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Is This Genuine Buddhist Meditation ?

AngusAngus Vietnam New

I usually practice anapanasati and vipassana meditation but having moved to a new country find this is one of the only meditation groups around .
I am interested in Tibetan Buddhism in fact all Buddhism , but not sure about this . What do you think ?

https://www.diamondway-buddhism.org/diamond-way/

Comments

  • After 2,500 years, Buddhist meditation is a large umbrella. I gather others here are more qualified to comment on the specific method, tradition and organization. The aims of the method he demonstrated differ in their focus from those of the methods you mentioned, but they sound legit. I didn’t see any red flags. Even when he elevated their method above other, less esoteric ones, he didn’t dismiss them as wrong or misguided. On its face seems genuine enough to me.

  • JaySonJaySon Florida Veteran

    If you want to check out what the Tibetans are doing, get a book called The New Meditation Handbook by Geshe Kelsang Gyatso. It lays out how to practice Lamrim meditation in a couple hundred pages.

    Bunks
  • federicafederica seeker of the clear blue sky Its better to remain silent and be thought a fool, than to speak out and remove all doubt Moderator

    Sorted.

  • FoibleFullFoibleFull Canada Veteran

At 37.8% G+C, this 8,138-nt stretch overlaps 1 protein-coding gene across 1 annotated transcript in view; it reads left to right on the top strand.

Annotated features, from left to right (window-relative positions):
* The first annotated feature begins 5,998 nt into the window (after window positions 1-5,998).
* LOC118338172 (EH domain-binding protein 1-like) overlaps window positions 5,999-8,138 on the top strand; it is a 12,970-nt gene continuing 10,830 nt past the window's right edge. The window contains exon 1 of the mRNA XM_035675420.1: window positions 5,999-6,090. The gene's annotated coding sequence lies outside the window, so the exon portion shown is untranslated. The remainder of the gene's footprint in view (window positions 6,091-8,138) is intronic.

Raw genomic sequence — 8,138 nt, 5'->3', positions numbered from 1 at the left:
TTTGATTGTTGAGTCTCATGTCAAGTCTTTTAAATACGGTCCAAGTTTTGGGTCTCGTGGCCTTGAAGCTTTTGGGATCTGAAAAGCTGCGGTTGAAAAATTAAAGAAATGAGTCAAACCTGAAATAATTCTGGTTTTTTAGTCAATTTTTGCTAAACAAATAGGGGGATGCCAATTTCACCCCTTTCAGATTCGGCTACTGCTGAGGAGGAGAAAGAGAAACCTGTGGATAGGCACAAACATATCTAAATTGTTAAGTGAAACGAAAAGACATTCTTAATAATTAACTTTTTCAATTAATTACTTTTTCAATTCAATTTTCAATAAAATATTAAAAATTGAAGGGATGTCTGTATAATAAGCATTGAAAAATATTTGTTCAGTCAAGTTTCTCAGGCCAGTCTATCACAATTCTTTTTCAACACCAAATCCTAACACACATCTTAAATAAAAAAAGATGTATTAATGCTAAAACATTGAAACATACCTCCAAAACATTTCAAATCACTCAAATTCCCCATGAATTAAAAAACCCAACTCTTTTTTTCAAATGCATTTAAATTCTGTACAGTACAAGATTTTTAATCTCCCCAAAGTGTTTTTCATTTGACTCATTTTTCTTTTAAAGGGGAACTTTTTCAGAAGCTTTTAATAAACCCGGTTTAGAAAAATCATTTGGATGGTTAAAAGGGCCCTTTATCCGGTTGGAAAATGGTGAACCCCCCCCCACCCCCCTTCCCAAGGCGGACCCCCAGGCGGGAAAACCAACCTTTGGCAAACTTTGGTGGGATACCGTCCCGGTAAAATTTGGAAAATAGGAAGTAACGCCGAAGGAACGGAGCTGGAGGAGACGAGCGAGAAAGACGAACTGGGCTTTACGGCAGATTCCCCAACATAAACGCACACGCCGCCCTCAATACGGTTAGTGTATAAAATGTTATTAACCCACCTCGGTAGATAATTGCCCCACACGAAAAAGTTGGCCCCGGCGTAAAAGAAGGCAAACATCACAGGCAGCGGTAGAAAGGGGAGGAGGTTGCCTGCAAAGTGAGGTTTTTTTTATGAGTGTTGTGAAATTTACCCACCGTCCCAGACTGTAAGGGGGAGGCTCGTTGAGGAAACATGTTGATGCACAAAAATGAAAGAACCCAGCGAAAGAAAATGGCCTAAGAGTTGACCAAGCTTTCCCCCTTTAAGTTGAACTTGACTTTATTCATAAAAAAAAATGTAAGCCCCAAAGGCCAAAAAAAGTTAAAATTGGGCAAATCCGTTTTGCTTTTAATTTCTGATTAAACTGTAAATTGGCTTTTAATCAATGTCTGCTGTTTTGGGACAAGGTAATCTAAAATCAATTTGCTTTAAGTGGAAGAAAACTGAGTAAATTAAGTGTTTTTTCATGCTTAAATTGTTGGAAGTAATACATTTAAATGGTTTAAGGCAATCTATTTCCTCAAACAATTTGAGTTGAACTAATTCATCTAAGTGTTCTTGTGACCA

I cannot say if the video you have presented talks about valid meditation techniques.
    All I can say is that my own local teacher does not teach these forms of meditation (my local teacher is an elder Buddhist monk from Tibet, with a Geshe degree, trained in the Dalai Lama's monastery ... Namgyal).

    However, I have heard from many Tibetan individuals .. monks and non-monks both ... that Tibetan Buddhism is only for someone who has a qualified in-person teacher to guide them. That practicing Vajrayana on your own can "drive you crazy" (their choice of words, and they all say that).

    And I have heard from many Buddhist sources (Zen, Tibetan, and Theravadan) that Theravadan is the only form of Buddhism safe and productive to practice without a direct teacher.
    So keep up the Vipassana.
    Remember that Buddhism is the proverbial slow-boat-to-China. It can take years to start to gain insights. Buddhism is process-oriented more than it is goal-oriented so focus on the process rather than goals.

    BuddhadragonTravellerperson
  • federicafederica seeker of the clear blue sky Its better to remain silent and be thought a fool, than to speak out and remove all doubt Moderator

    Buddhism is process-oriented more than it is goal-oriented so focus on the process rather than goals.

    Now there's 'Buddhism in a nut-shell' if ever I saw it.....

  • BuddhadragonBuddhadragon Ehipassiko & Carpe Diem Samsara Veteran

    @JaySon said:
    If you want to check out what the Tibetans are doing, get a book called The New Meditation Handbook by Geshe Kelsang Gyatso. It lays out how to practice Lamrim meditation in a couple hundred pages.

    Both Geshe Kelsang Gyatso (who is not in fact a Geshe, since he was expelled from his monastery in Tibet) and Lama Ole Nydahl, have been involved in very ugly controversies.
    The latter has been accused of sexual abuse...
    But I guess @lobster's link above probably explains that...

    Thubten Chodron has a wonderful book on Lamrim that can also be downloaded in PDF:
    https://www.google.ch/url?sa=t&source=web&rct=j&url=http://thubtenchodron.org/wp-content/uploads/2015/05/MeditationOutline.pdf&ved=2ahUKEwjl3Na8tITZAhWSDuwKHTmSBwAQFjABegQIDxAB&usg=AOvVaw3HYmNFCw4ba9FD8pbUHI8A

    TravellerHozan
  • SnakeskinSnakeskin Veteran
    edited February 1